By Rob Lith, Business Development Director, Connection Telecom
Among the last remaining arguments against the tidal wave of voice-over-IP is the claim that IP systems are susceptible to fraud.
In reality, breaching VoIP security is a far more complex proposal than hacking a traditional analogue telephone system, and the South African VoIP industry has taken a highly proactive stance with safeguarding it further.
But let’s take a step back in time to see how phreaking, or phone hacking, began, and how it evolved to the sophisticated attacks we see today and the techniques used to stop them.
Phreaks in history
Phreaking, a contraction of the words ‘phone’ and ‘freak’, refers generally to the activities of telephony enthusiasts. In hacking terms it can involve using various audio frequencies to manipulate a phone system (Wikipedia).
Phreaking in the latter sense consists of illegal techniques to avoid paying long-distance phone charges, also called toll fraud. It goes back as far as the 1960s (Apple’s co-founder Steve Wozniak was a famous exponent in the 1970s) and various methods were employed, some very simple, including ‘switch-hooking’ (tapping a telephone hook to simulate pulse dialling).
Even more sophisticated phone systems can be easily circumvented. Modern-day distribution boxes can be bypassed with ultra-cheap tools, allowing neighbourhood phreaks to phone to their heart’s content (or simply explore phone systems harmlessly, though illegally).
And unlike VoIP systems, little can be done to overcome the vulnerabilities.
VoIP toll fraud
As with PSTN phone systems, SIP accounts provisioned by VoIP servers can be compromised and used to commit toll fraud.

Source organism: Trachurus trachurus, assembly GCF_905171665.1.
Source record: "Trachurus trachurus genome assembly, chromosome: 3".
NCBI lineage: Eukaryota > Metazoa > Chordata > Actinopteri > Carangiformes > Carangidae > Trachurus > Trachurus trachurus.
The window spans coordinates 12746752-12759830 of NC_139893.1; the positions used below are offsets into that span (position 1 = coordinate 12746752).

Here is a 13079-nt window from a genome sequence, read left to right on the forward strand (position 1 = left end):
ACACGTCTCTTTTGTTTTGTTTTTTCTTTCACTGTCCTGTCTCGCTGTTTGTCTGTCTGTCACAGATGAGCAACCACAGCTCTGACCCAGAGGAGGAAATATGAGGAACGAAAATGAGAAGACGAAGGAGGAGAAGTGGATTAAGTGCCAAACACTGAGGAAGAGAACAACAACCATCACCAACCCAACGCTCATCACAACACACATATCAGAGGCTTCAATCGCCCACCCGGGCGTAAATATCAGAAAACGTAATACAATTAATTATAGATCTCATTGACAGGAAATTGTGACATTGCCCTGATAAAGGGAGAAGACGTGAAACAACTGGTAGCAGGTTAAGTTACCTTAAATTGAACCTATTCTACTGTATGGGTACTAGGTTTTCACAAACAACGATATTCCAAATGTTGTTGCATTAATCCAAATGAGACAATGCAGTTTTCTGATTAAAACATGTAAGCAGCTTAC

Typically, fraudsters gain access to SIP accounts at the authentication layer (obtaining usernames and passwords by various means). Once account access is gained, they can register another instance of the SIP account to a softphone on a different computer and make multiple calls at once, racking up thousands of Rands in charges in a very short time.
What makes this form of fraud seem more of a threat to some is its sophistication, the wider ambit of attacks given the virtual nature of network resources, and the volumes of fraud that unprotected devices and accounts can be subjected to in a short time.
But as indicated earlier, this is no simple task, and much more can be done – and is being done – to protect SIP accounts than copper pairs in a neighbourhood distribution box or switch hooks on a pay phone.
- The ISP Association (ISPA) has a proactive working group for Internet service providers that also provide telco services. The group monitors fraud and shares information with members on attacks and preventative measures. It enjoys the support and endorsement of senior industry members including regulatory expert Dominic Cull and ISPA secretary Ant Brooks.
- Members of ISPA’s fraud working group contribute information gleaned from alerts set up in their telephony systems. For instance, any calls to out-of-the-ordinary destinations like Latvia, East Timor or the Cook Islands might trigger an alert to a cloud-based telco hosting PBXs on behalf of its customers. The telco might react by blocking the call and then consulting the customer, who might in fact have legitimate reasons for calling exotic climes.
- Other tools alert users or telcos when there are more than three failed password attempts. Fail2ban, for instance, will block the IP address from where the spurious login attempts are coming.
- On yet another level, prepaid-like account limits can be applied to post-paid accounts to ensure account balances don’t go through the roof.
- Monitoring tools like Zabbix make it possible to track spikes in international termination rates, caused for example by multiple calls being made in parallel.
To combat more and more sophisticated attacks, additional measures are being proposed within the ISPA group, such as the establishment of honeypot SIP servers that masquerade as production servers but are merely bait.
Honeypot servers are relatively easy to crack and provide opportunity to monitor state of the art attacks, tools and origins of attacks without any threat to actual production servers.
Upping the ante
In truth, attacks are becoming more and more sophisticated. It is not unusual to see hacks being posted for new versions of products or operating systems within hours of their release and the sheer volume of attempted attacks require record levels of vigilance.
But used in conjunction, the aforementioned state-of-the-art security measures provide unprecedented protection against toll fraud, serving to counteract the danger of large losses occurring in a global Internet ecosystem.